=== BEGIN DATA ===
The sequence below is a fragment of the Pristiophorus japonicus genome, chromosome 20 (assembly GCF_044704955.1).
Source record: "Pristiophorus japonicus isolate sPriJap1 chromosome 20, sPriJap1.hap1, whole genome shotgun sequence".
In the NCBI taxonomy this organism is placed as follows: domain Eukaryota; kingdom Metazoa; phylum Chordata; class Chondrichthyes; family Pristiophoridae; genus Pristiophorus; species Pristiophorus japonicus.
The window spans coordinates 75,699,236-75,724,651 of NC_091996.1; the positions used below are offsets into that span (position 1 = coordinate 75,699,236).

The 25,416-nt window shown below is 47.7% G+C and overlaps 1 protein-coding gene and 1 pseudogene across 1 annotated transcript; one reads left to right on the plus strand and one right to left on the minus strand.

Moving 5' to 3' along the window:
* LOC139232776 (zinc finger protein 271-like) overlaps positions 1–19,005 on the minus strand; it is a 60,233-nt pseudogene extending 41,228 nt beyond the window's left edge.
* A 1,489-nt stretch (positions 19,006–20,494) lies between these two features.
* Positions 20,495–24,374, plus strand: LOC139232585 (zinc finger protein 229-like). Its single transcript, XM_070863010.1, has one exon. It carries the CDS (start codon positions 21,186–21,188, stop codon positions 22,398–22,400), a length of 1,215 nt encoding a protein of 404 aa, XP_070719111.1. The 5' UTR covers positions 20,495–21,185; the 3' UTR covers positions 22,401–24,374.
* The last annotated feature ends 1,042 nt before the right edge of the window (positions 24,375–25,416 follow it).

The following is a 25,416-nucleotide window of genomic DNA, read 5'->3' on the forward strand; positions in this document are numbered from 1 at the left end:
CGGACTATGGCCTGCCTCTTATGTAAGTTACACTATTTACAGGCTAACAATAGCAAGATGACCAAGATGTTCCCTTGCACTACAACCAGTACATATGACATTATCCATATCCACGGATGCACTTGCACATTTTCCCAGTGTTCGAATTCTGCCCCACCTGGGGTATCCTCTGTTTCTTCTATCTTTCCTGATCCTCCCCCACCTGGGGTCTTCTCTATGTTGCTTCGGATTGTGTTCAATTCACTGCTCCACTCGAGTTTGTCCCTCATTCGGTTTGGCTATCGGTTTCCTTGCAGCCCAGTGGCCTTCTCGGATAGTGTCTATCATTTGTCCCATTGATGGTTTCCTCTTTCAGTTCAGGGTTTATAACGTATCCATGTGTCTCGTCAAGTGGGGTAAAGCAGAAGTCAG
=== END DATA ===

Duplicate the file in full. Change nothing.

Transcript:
The sequence below is a fragment of the Pristiophorus japonicus genome, chromosome 20 (assembly GCF_044704955.1).
Source record: "Pristiophorus japonicus isolate sPriJap1 chromosome 20, sPriJap1.hap1, whole genome shotgun sequence".
In the NCBI taxonomy this organism is placed as follows: domain Eukaryota; kingdom Metazoa; phylum Chordata; class Chondrichthyes; family Pristiophoridae; genus Pristiophorus; species Pristiophorus japonicus.
The window spans coordinates 75,699,236-75,724,651 of NC_091996.1; the positions used below are offsets into that span (position 1 = coordinate 75,699,236).

The 25,416-nt window shown below is 47.7% G+C and overlaps 1 protein-coding gene and 1 pseudogene across 1 annotated transcript; one reads left to right on the plus strand and one right to left on the minus strand.

Moving 5' to 3' along the window:
* LOC139232776 (zinc finger protein 271-like) overlaps positions 1–19,005 on the minus strand; it is a 60,233-nt pseudogene extending 41,228 nt beyond the window's left edge.
* A 1,489-nt stretch (positions 19,006–20,494) lies between these two features.
* Positions 20,495–24,374, plus strand: LOC139232585 (zinc finger protein 229-like). Its single transcript, XM_070863010.1, has one exon. It carries the CDS (start codon positions 21,186–21,188, stop codon positions 22,398–22,400), a length of 1,215 nt encoding a protein of 404 aa, XP_070719111.1. The 5' UTR covers positions 20,495–21,185; the 3' UTR covers positions 22,401–24,374.
* The last annotated feature ends 1,042 nt before the right edge of the window (positions 24,375–25,416 follow it).

The following is a 25,416-nucleotide window of genomic DNA, read 5'->3' on the forward strand; positions in this document are numbered from 1 at the left end:
CGGACTATGGCCTGCCTCTTATGTAAGTTACACTATTTACAGGCTAACAATAGCAAGATGACCAAGATGTTCCCTTGCACTACAACCAGTACATATGACATTATCCATATCCACGGATGCACTTGCACATTTTCCCAGTGTTCGAATTCTGCCCCACCTGGGGTATCCTCTGTTTCTTCTATCTTTCCTGATCCTCCCCCACCTGGGGTCTTCTCTATGTTGCTTCGGATTGTGTTCAATTCACTGCTCCACTCGAGTTTGTCCCTCATTCGGTTTGGCTATCGGTTTCCTTGCAGCCCAGTGGCCTTCTCGGATAGTGTCTATCATTTGTCCCATTGATGGTTTCCTCTTTCAGTTCAGGGTTTATAACGTATCCATGTGTCTCGTCAAGTGGGGTAAAGCAGAAGTCAG